Saturday, June 26, 2021

Socialism and Self-Emancipation


While capitalism lasts the Socialist Party has a primary task to explain and struggle for a socialist society. Our object is the establishment of a worldwide social system in which the means of wealth production and distribution (factories, mines, land, transport and communications, etc.) will be owned by the entire population of the world. We oppose every organisation which stands for capitalism. We oppose the wars which capitalism persistently throws up. We oppose political campaigns which appeal for votes on programmes of reforms (better housing, higher wages, etc.), which in fact do little or nothing to alleviate working-class problems. We oppose nationalisation, which is just another way of organising capitalism.

We advocate socialism and nothing else. Without a working class in possession of socialist knowledge socialism cannot be established. We seek to recruit socialists and nobody else. We examine all applicants for membership to ensure that they understand what is entailed by being a socialist. We appeal to the working class to examine the case for Socialism and to vote for our candidates only if they understand and desire socialism. Our party leader does not exist. Leaders are for the politically ignorant. We are leader-free. There are no leaders in the Socialist Party and we do not set out to become leaders of the working class. Apart from the Socialist Party, all other parties seek support for a political leader. The fact that the Socialist Party emphatically rejects the cult of leadership is another basic difference between ourselves and all other parties. To us, political leadership symbolises immaturity; it is inherently corrupt. By supporting political leadership in this election, the working class will relinquish yet again the power they can have to act in their own interests.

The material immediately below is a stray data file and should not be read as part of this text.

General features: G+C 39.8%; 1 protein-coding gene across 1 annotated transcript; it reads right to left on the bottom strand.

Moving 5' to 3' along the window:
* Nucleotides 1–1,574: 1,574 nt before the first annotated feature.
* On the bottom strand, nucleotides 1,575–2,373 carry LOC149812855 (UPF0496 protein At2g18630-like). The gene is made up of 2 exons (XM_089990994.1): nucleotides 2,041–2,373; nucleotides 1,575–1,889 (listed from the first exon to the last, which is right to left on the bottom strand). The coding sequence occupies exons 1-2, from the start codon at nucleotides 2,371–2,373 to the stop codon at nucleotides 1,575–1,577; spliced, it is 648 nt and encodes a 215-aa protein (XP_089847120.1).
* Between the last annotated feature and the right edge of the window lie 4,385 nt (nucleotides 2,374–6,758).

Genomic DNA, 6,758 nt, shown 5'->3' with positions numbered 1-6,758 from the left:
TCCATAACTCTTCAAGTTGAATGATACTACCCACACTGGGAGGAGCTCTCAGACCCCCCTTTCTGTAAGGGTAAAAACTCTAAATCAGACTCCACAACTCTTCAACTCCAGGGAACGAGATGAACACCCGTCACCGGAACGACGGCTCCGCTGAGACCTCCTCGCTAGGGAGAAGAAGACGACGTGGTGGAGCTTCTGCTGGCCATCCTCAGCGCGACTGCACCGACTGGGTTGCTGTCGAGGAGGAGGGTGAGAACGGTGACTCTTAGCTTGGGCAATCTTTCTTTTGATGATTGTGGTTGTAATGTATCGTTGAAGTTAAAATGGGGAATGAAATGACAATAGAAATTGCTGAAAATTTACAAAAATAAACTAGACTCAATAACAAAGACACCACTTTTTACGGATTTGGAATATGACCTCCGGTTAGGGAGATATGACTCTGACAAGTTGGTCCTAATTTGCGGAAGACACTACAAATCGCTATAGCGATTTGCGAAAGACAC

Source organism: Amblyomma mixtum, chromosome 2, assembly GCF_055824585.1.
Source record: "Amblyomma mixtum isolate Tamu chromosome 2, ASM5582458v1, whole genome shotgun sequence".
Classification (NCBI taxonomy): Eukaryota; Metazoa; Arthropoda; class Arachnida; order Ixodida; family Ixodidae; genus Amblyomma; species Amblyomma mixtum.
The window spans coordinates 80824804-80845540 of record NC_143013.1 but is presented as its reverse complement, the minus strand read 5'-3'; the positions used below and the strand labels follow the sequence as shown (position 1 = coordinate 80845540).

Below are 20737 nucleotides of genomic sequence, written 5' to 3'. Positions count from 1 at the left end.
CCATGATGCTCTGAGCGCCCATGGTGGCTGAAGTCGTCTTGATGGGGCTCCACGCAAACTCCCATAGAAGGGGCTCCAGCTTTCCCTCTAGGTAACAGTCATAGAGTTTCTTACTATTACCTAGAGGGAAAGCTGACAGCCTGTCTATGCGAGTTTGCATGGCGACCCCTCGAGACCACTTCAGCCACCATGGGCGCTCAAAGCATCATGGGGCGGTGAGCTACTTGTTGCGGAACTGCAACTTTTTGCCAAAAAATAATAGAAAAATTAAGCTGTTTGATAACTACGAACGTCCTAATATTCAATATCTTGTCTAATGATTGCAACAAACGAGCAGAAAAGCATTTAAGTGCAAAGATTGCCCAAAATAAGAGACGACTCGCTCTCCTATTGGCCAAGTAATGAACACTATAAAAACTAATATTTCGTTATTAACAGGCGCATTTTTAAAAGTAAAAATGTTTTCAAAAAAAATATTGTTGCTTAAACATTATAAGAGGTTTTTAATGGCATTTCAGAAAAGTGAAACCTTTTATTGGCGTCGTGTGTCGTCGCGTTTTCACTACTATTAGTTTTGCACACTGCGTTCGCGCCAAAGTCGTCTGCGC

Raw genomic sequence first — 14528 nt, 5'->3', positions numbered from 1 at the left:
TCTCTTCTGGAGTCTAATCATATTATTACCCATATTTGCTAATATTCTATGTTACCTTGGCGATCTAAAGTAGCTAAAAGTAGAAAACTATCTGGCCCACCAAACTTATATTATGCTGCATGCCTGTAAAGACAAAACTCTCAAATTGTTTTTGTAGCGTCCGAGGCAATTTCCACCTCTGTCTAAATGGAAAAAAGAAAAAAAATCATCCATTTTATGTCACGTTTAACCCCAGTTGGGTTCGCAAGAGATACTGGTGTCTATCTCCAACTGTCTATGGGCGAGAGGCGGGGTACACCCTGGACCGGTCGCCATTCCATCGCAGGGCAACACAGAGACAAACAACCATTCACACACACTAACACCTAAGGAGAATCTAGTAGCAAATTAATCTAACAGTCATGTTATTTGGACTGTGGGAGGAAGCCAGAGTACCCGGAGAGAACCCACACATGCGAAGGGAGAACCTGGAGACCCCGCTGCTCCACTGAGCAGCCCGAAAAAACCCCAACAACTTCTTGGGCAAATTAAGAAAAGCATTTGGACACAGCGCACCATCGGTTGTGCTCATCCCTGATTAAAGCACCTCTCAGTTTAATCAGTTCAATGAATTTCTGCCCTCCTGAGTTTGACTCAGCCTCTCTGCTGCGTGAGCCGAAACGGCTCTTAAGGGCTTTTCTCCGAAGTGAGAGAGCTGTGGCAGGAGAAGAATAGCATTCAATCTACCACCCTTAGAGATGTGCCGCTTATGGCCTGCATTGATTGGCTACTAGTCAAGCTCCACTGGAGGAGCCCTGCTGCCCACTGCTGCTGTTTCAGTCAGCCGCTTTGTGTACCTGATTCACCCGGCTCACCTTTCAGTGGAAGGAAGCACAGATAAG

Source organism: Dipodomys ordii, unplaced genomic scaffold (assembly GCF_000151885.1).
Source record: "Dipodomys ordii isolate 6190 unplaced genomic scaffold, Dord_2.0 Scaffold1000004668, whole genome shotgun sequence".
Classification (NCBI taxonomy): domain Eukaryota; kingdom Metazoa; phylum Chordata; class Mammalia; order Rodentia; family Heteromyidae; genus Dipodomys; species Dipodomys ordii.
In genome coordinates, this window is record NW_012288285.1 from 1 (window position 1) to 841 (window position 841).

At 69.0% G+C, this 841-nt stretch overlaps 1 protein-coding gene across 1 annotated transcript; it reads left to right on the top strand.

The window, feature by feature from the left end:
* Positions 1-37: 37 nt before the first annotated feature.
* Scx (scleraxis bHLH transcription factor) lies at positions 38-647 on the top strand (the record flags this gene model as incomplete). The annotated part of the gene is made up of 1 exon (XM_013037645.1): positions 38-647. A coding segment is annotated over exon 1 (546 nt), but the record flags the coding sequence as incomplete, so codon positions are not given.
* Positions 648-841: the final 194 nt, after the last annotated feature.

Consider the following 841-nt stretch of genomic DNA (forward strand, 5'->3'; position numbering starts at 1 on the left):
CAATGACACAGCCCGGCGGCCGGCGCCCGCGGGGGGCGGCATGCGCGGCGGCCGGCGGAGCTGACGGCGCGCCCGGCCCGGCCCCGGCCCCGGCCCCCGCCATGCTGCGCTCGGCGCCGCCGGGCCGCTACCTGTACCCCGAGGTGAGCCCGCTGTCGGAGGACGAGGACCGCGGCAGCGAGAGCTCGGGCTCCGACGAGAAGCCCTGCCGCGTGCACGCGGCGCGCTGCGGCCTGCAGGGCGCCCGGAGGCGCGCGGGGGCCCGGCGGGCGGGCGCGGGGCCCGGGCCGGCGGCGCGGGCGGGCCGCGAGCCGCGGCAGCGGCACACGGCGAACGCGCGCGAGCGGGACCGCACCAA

Over the years, politics has given us a procession of various leaders and a great deal of attention has been given to their various personal qualities, but the electorate is fickle appetite and one image can easily give way to something else. It is convenient under capitalism to associate individual personalities with various phases of its administration. It is convenient to be able to associate failure with a man instead of a system. It is convenient to be able to swap the man but keep the system, to create the illusion of fresh opportunities by introducing a new personality. Political leaders come and go, but the institutions they administer remain. We do not attack one leader as against another. We argue that no person, or for that matter no team, can administer capitalism in the interests of the whole community.

The political leaders claim that they can work on behalf of the majority. By now the cheap electoral promises that crumble in the hard test of actual policies and subsequent experience is more than familiar. As ever, this process will repeat itself in this election. Regardless of the endless auctioneering that lakes place between parties seeking to form a government, the stark facts of capitalist society must assert themselves. We live in a class-divided society that operates in the interests of a privileged minority. Regardless of intentions, capitalism can only be run in their interests. There can be no choice. The defence of interests, that are hostile to the working population must go with the job of government.